In 1970s Hungary, the series' dialogue was rewritten in prose by renowned playwright, poet and satirist József Romhányi, who made all of the characters speak in constant rhymes and wordplays, and inserted cultural references not found in the original dialogue. Most of the cast were also given new names that often also rhymed with each other (Frédi & Béni for Fred & Barney, and Vilma & Irma for Wilma & Betty), and even the Hungarian title had a rhyme in it ("Frédi és Béni, avagy a két kökorszaki szaki", meaning "Freddy and Benny, or the Two Stone-Age Pals/Handyman"). All of the music and sound effects were also redone, though music was only minimally used, allowing the snappy dialogue to carry the series. The show became an astonishing success in the country, Romhányi became a celebrated star and the voice actors were often asked to perform comedy routines at various events or on TV, dressed as their cartoon counterparts. The dub's cult status continues to influence many Hungarian cartoon dubs even to this day. Romhányi's reasoning for this drastic reinterpretation was that he felt the rhymes and wordplays would add not only a new layer of humor, but also help non-Americans familiarize themselves with the American themes and jokes. One urban legend even claims that upon hearing of the show's success in Hungary, the original creators attempted to rewrite the dialogue in verse, however there are no known records to confirm this rumor. Hungary did produce a series of official Flintstones filmstrips with rhyming dialogue cards, which were indeed exported to other countries and translated into other languages, which might be where the rumor originated from. Since only part of the series was dubbed in the '70s, it was given a modern Hungarian dub during the mid-to-late 2000s, with the new translators making great efforts to stay true to the spirit of Romhányi's work. This dub kept the original soundtrack, but changed character names even further (Frédi Flintstone to Kovakövi Frédi and Béni Rubble to Kavicsi Béni) and added more contemporary pop culture jokes. Some episodes and spin-off movies were also dubbed during the '90s for VHS releases, these versions had no rhyming and stayed faithful to the original dialogue. See more »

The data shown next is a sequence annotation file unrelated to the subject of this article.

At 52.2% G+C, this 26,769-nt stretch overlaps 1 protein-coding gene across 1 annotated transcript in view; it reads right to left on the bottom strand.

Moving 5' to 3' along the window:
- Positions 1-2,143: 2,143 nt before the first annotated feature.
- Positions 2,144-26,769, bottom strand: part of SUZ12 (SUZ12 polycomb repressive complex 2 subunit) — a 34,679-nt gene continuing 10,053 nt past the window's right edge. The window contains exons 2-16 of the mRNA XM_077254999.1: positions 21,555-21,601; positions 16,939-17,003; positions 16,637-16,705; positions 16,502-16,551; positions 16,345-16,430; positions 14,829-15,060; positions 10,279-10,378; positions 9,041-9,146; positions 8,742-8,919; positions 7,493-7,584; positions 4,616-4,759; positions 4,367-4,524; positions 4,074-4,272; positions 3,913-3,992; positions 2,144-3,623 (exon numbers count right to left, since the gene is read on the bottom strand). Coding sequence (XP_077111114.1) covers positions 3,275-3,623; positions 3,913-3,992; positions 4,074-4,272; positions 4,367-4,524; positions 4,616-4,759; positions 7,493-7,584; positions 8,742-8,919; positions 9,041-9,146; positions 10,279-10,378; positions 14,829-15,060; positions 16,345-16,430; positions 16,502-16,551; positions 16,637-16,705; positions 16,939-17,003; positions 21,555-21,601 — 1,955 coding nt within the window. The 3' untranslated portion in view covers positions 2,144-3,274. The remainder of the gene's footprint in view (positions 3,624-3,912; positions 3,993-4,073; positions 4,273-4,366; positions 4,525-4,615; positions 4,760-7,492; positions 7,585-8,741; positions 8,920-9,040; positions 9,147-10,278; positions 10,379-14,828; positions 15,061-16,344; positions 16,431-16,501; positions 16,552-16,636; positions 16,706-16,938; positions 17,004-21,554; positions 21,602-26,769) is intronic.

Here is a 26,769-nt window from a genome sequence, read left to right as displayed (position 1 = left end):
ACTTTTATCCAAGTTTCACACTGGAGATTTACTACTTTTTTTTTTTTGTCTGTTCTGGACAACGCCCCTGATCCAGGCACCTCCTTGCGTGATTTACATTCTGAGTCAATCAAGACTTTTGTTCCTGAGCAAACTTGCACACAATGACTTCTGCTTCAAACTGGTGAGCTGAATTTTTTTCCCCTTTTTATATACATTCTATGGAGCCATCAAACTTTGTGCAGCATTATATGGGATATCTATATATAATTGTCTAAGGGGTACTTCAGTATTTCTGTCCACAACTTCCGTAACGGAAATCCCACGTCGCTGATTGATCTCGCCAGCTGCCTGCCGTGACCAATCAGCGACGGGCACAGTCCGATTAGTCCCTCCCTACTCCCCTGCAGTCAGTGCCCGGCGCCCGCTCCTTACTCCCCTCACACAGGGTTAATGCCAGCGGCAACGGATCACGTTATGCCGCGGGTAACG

Performed by Fred, Barney and L. Johnson
Written by A. Smith and L/ Johnson See more »
We Owe A Debt To Joseph Barbera And William Hanna
Joseph Barbera and the late William Hanna are responsible for giving us many many hours of cartoon fun over the years with fantastic shows such as The Flinstones, The Jetsons, Top Cat, Penelope Pitstop and Scooby Doo. The Flinstones is my favourite along with Scooby-Doo.
For starters, who can forget the theme song? I've never ever been able to get it out of my head-it will stick with me for a long time.
The premise itself is interesting-a comedy series about a stone age family who lead simple and carefree lives. The funniest thing was how the Flinstones used to use animals as everyday objects.
Who can forget the chemistry between Fred and Barney Rubble? Two good friends who would do anything for each other and whose friendship meant the world to them both. Two friends who were devoted to their wives and children even if they were buffoons at times. Two good friends whose hearts were always in the right place. Hey, I've got to be honest-the world would be a better place if we all lived like the Flinstones.
A great cartoon show. Hanna and Barbera have given us enough great cartoon memories to last a lifetime.